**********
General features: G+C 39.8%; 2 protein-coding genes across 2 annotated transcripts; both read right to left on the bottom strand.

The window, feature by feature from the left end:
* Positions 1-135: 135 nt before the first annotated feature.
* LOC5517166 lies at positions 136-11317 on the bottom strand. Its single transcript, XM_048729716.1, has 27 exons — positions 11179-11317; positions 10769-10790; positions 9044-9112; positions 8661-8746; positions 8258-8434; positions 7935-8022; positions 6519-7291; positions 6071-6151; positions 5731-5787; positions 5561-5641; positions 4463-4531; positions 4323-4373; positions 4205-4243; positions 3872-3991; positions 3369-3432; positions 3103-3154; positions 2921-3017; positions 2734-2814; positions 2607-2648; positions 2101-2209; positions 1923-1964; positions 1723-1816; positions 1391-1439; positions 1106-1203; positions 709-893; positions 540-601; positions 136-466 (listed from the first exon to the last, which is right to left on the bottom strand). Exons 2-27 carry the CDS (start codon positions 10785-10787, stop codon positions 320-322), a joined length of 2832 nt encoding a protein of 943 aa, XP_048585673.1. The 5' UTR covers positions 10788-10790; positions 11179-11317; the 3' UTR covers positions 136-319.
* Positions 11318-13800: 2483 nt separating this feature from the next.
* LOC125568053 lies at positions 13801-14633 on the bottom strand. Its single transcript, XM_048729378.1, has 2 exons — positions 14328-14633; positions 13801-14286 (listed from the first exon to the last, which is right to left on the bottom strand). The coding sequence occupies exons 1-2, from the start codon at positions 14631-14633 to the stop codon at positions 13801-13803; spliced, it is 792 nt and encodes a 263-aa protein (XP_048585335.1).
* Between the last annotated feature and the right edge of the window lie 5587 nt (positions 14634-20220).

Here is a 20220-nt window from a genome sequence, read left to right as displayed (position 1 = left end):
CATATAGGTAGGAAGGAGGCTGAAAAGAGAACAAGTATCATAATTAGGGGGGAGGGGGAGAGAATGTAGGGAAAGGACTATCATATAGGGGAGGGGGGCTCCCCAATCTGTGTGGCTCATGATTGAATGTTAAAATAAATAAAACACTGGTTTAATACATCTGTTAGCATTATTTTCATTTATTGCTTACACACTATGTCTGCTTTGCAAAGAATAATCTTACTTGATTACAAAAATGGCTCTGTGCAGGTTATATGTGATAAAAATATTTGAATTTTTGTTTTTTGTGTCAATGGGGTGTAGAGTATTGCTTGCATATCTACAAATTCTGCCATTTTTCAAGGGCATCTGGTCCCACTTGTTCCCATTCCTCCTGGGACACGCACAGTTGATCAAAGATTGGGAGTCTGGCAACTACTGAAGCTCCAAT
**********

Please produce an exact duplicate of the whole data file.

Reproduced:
General features: G+C 39.8%; 2 protein-coding genes across 2 annotated transcripts; both read right to left on the bottom strand.

The window, feature by feature from the left end:
* Positions 1-135: 135 nt before the first annotated feature.
* LOC5517166 lies at positions 136-11317 on the bottom strand. Its single transcript, XM_048729716.1, has 27 exons — positions 11179-11317; positions 10769-10790; positions 9044-9112; positions 8661-8746; positions 8258-8434; positions 7935-8022; positions 6519-7291; positions 6071-6151; positions 5731-5787; positions 5561-5641; positions 4463-4531; positions 4323-4373; positions 4205-4243; positions 3872-3991; positions 3369-3432; positions 3103-3154; positions 2921-3017; positions 2734-2814; positions 2607-2648; positions 2101-2209; positions 1923-1964; positions 1723-1816; positions 1391-1439; positions 1106-1203; positions 709-893; positions 540-601; positions 136-466 (listed from the first exon to the last, which is right to left on the bottom strand). Exons 2-27 carry the CDS (start codon positions 10785-10787, stop codon positions 320-322), a joined length of 2832 nt encoding a protein of 943 aa, XP_048585673.1. The 5' UTR covers positions 10788-10790; positions 11179-11317; the 3' UTR covers positions 136-319.
* Positions 11318-13800: 2483 nt separating this feature from the next.
* LOC125568053 lies at positions 13801-14633 on the bottom strand. Its single transcript, XM_048729378.1, has 2 exons — positions 14328-14633; positions 13801-14286 (listed from the first exon to the last, which is right to left on the bottom strand). The coding sequence occupies exons 1-2, from the start codon at positions 14631-14633 to the stop codon at positions 13801-13803; spliced, it is 792 nt and encodes a 263-aa protein (XP_048585335.1).
* Between the last annotated feature and the right edge of the window lie 5587 nt (positions 14634-20220).

Here is a 20220-nt window from a genome sequence, read left to right as displayed (position 1 = left end):
CATATAGGTAGGAAGGAGGCTGAAAAGAGAACAAGTATCATAATTAGGGGGGAGGGGGAGAGAATGTAGGGAAAGGACTATCATATAGGGGAGGGGGGCTCCCCAATCTGTGTGGCTCATGATTGAATGTTAAAATAAATAAAACACTGGTTTAATACATCTGTTAGCATTATTTTCATTTATTGCTTACACACTATGTCTGCTTTGCAAAGAATAATCTTACTTGATTACAAAAATGGCTCTGTGCAGGTTATATGTGATAAAAATATTTGAATTTTTGTTTTTTGTGTCAATGGGGTGTAGAGTATTGCTTGCATATCTACAAATTCTGCCATTTTTCAAGGGCATCTGGTCCCACTTGTTCCCATTCCTCCTGGGACACGCACAGTTGATCAAAGATTGGGAGTCTGGCAACTACTGAAGCTCCAAT